Conscription Fears Spark a Russian Exodus

ISTANBUL—Vlad left Russia shortly after his home country invaded Ukraine in February, but he reluctantly returned in August to put his affairs in order. Last week President Vladimir Putin threatened nuclear escalation and announced a partial mobilization, and the 27-year-old knew it was time to flee to Turkey again.  

The conscription could press hundreds of thousands of Russians into the war to help replenish the military’s depleted ranks. Ukrainian forces have already killed or wounded some 80,000 Russian soldiers, according to a U.S. estimate. Vlad, who requested The Dispatch not publish his surname so he could speak freely, wasn’t interested in joining that long list of casualties. 

Hundreds of thousands of other Russian nationals seem to feel the same way. Last week evacuees waited for hours at border crossings—on mopeds, bicycles, scooters, in cars, and on foot—in last-ditch efforts to reach border countries permitting their passage. Finland, Kazakhstan, Mongolia, and Georgia have collectively accepted nearly a quarter-million Russian citizens in recent days. 

Others bought up the handful of flights destined for countries still accepting Russian aircraft, including Serbia, Armenia, and Turkey. “RUBLES ACCEPTED HERE” banners flashed across exchange offices in Istanbul International Airport last week. Some 3 million Russians traveled to Turkey last month alone, official data showed, a 23 percent year-over-year increase.

Driving much of the urgency is uncertainty about how long men will be permitted to leave the country. Sergei Tsekov, a Russian lawmaker, on Monday proposed cutting off the exodus. Authorities plan to set up stop points for men of military age and require them to secure special documentation to depart Russia, according to a Meduza report.

Others worry the draft will be much broader than the “partial mobilization” Putin described last week. Reports have already emerged of conscripts with little-to-no experience or training being deployed to the Ukrainian front. The Russian officials mustering reservists seem to care more about quotas than background checks. 

“We are definitely seeing that there are men who have had previous military experience, but there are also men who have had none,” said Konrad Muzyka, director of Poland-based Rochan Consulting.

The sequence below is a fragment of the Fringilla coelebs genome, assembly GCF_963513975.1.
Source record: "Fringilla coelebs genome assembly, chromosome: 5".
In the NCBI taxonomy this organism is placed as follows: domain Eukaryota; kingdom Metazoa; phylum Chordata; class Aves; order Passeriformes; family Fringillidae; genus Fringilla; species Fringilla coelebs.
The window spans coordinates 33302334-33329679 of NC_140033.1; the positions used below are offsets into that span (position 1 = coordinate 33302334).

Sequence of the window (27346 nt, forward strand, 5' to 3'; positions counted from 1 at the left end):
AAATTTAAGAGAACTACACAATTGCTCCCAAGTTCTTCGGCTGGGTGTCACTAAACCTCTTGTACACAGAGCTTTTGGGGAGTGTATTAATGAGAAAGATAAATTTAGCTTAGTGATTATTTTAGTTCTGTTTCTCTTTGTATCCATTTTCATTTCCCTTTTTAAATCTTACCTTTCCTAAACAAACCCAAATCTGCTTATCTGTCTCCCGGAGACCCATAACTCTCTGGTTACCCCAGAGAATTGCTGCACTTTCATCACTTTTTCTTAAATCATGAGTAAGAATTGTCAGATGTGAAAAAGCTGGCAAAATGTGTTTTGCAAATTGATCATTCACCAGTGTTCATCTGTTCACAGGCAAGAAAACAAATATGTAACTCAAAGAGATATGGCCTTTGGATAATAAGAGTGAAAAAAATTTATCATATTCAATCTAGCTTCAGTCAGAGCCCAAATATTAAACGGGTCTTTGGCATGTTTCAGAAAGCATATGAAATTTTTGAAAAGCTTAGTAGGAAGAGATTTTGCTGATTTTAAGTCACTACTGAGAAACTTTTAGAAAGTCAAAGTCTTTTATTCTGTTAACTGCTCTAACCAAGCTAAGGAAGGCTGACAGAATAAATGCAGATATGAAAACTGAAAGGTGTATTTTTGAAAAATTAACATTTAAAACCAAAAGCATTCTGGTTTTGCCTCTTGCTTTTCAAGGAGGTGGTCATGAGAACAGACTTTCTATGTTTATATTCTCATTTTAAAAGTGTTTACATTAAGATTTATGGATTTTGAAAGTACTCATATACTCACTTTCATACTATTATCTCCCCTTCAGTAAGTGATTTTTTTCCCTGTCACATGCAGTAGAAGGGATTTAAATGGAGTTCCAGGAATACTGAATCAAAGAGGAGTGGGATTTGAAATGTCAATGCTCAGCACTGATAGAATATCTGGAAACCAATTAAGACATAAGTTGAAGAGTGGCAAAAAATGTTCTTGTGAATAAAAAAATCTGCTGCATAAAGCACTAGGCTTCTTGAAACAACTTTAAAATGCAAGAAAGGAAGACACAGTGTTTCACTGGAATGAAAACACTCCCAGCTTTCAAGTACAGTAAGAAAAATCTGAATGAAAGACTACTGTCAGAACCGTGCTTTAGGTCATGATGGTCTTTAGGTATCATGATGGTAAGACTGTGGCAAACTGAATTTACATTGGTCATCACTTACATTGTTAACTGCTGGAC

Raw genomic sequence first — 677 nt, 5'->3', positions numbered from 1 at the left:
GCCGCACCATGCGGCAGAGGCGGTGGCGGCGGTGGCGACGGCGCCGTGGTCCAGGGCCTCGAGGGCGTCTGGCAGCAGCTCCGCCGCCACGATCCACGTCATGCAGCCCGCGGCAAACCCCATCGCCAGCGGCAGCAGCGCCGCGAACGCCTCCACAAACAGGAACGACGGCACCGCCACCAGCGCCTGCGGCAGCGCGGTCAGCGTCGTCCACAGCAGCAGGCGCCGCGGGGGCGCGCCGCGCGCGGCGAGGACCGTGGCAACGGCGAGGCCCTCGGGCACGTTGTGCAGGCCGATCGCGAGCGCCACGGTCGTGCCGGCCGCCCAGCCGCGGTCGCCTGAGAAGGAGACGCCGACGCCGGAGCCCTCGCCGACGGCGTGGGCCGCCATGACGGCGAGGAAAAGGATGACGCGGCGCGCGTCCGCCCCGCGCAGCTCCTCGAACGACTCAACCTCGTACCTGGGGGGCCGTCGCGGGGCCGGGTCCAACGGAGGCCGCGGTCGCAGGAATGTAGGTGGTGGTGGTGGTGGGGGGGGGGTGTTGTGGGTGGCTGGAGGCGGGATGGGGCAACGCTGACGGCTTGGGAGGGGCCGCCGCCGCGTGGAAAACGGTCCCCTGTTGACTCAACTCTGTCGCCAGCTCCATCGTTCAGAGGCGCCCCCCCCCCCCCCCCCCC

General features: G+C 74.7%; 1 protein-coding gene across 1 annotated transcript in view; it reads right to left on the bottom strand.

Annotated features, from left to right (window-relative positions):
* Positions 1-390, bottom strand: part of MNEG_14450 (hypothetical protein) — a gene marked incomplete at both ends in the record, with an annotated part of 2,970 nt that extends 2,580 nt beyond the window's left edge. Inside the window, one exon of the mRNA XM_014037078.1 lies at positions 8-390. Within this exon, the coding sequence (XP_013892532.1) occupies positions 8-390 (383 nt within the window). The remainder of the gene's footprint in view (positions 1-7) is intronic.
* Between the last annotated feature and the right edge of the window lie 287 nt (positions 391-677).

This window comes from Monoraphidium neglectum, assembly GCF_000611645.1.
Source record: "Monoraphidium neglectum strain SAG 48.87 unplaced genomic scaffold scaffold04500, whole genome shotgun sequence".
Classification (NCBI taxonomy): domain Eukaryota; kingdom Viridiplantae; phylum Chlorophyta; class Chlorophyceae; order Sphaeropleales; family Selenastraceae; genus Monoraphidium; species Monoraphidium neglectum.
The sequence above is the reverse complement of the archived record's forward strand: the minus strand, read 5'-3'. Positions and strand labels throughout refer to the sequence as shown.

On Telegram feeds and in online guides, people exchange stories about military commissars going door-to-door with summonses and advice for avoiding detection.

“Everybody’s afraid that, sooner or later, there will be no way to escape whatsoever,” said Eva Rapoport, Istanbul coordinator for The Ark, a group helping opponents of the war escape persecution. The organization provides housing and community support to Russians trying to build new lives abroad, as well as free advice on things like obtaining humanitarian visas, applying for passports, and accessing finances. 

The assistance is in greater demand as the U.S. and European Union seek to limit travel by Russians and cut Russian institutions out of the international financial system. In Turkey, private banks have begun to decouple with the MIR—Russia’s payment system—under threat of U.S. secondary sanctions. Turkish state banks reportedly plan to do the same. Telegram channels for recent Russian arrivals are currently flooded with questions about which ATMs will work with Russian cards, how to book accommodation, and where to exchange rubles for Turkish lira. 

Finland, following the lead of the Baltic states and Poland, is expected to limit the number of Russians entering the country on tourist visas. In theory restrictions on Russian nationals are designed to foster internal resentment toward Putin, but some activists say the measures miss their intended target.

“I do think these sanctions, they’re hurting the wrong people,” Rapoport said. “It’s not affecting people who are in Russia and never planning on leaving Russia.” In her eyes, the fewer fighting-age men available to fuel the war effort, the better, and opponents to the regime are of more use abroad than behind bars.

As of Wednesday night, Russian authorities had detained more than 2,400 demonstrators for their opposition to last week’s mobilization. High-profile activists are targeted the most harshly, but the Kremlin also makes examples of rank-and-file dissidents with the occasional felony charge.

Vlad, who belongs to an unregistered opposition group, described the targeting of low-level activists as “Russian roulette.” It’s infrequent but inspires widespread fear and complicates the development of a coherent anti-government movement within the country. 

“Inside of Russia, communication channels are really hard to come by. If you are a big political activist and you gain attention, you will get locked up,” he said. “If you are not a big political activist, you don’t know who to trust. Even if you’re a small fish, you can still get fried.”